Some of the above will likely end up becoming blog topics since I’d very much like to start writing again. As for the name of the blog, I think I’ll keep it as is. I really don’t see spinning off a “v3”. Hell, I never even finished linking all the v1 titles in the V1 Archive list so I’m not about to have to do that with v2 as well. 😛

Until then, Happy 2019!


Looking Ahead To 2016

I’ve never been one to make New Year’s Resolutions, and I’m certainly not about to start now. Last year, I wrote about certain goals such as quitting smoking (which I’ve accomplished) and losing weight (which I’m still working on). I bought a house in 2015, so there’s lots to do with upkeep and projects I’d like to undertake to make improvements. My career is bit weird right now – on the one hand I was just given another promotion and moved from being hourly to salaried with a raise coming sometime within the next month or so, but on the other hand the product I support is being discontinued which could mean either having to start looking or could be an opportunity to train in something different soon.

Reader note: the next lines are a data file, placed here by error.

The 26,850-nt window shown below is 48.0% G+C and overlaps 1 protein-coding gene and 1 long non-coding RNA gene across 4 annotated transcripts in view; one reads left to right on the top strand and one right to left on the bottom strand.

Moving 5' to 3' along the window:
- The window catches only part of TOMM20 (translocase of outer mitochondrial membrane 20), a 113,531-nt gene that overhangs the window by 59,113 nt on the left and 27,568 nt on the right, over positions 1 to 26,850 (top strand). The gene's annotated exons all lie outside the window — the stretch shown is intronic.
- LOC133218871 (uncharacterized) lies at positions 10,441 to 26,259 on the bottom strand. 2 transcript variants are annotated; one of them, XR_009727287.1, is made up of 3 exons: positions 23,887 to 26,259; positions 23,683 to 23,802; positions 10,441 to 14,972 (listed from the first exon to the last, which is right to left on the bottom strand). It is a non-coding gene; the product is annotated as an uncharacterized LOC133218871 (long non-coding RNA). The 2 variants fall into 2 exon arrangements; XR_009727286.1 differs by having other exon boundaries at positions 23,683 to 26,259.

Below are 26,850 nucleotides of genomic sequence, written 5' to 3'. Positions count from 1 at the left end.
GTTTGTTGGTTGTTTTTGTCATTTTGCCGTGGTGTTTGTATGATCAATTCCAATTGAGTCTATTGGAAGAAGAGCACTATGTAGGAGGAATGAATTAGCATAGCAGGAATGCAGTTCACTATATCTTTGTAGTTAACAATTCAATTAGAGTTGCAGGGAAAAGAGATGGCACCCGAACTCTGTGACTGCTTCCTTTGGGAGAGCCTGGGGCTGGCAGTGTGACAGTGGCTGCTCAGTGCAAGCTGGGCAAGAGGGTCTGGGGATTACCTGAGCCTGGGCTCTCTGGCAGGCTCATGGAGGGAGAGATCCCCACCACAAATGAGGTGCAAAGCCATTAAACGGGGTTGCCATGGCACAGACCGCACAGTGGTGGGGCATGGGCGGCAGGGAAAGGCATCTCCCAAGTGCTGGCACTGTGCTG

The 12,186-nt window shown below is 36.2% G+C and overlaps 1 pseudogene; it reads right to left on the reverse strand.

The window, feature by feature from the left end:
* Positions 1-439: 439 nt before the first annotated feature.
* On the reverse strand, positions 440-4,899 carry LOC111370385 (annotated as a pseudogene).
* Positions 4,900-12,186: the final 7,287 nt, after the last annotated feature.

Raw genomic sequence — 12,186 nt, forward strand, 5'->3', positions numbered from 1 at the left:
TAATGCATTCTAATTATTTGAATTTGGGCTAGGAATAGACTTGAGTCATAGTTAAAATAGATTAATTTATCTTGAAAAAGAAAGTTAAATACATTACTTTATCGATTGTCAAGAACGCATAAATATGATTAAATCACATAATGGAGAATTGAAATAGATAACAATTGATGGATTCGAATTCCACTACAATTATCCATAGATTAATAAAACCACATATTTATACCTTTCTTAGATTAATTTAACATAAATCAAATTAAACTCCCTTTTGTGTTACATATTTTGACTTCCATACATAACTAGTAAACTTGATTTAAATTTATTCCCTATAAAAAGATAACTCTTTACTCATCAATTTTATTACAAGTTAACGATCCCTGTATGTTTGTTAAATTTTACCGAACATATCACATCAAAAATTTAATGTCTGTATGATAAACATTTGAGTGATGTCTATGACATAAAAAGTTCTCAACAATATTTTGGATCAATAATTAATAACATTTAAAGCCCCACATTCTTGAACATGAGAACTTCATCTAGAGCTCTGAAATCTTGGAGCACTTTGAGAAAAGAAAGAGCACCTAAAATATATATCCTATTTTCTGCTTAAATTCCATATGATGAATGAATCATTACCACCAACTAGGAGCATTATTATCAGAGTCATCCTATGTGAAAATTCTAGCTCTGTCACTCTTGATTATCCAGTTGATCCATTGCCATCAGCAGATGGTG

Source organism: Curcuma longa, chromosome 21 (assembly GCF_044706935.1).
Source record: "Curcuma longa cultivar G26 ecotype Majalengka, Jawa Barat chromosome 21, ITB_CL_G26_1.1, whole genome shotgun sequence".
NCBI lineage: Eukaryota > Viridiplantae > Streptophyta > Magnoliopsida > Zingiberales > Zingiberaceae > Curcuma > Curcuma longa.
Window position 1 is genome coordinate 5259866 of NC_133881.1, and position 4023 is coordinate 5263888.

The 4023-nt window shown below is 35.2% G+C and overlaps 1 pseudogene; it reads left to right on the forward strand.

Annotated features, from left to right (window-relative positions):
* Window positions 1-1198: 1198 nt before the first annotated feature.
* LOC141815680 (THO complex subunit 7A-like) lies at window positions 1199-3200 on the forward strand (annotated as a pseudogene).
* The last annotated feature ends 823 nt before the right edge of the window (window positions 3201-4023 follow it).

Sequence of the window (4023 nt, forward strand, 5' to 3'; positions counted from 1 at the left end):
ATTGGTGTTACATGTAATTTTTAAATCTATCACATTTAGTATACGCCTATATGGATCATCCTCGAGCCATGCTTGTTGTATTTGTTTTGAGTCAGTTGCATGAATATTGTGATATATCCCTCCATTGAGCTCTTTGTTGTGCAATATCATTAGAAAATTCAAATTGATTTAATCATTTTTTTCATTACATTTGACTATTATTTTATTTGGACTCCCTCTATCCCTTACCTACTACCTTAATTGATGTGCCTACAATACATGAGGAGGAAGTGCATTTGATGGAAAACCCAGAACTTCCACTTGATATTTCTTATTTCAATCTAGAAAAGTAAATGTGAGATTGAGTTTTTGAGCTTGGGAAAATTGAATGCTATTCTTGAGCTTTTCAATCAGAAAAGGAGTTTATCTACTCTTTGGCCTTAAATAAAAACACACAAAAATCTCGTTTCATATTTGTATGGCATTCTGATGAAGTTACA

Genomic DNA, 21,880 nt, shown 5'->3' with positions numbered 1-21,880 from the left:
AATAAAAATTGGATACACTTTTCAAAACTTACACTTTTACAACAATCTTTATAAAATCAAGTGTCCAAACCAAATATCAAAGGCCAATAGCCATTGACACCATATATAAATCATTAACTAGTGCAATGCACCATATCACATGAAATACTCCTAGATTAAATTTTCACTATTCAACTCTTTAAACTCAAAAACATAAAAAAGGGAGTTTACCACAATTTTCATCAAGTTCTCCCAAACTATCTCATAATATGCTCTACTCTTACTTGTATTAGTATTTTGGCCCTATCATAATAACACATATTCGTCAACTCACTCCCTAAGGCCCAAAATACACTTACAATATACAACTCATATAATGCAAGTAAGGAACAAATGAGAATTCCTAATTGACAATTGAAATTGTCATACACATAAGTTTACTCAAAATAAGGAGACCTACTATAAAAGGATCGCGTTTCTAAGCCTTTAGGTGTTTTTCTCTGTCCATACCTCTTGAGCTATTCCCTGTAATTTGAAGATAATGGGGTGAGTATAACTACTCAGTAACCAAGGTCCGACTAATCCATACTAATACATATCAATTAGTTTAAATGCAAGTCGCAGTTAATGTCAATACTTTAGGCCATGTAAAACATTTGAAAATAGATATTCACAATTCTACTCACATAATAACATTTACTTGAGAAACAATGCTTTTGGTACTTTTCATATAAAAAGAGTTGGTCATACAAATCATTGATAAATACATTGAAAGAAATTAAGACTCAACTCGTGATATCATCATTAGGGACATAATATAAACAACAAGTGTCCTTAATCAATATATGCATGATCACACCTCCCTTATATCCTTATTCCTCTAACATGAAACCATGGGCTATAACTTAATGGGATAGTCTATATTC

I can’t say what 2016 will hold, but if it is even half as successful as 2015 was, it’ll be a good year.

~ JC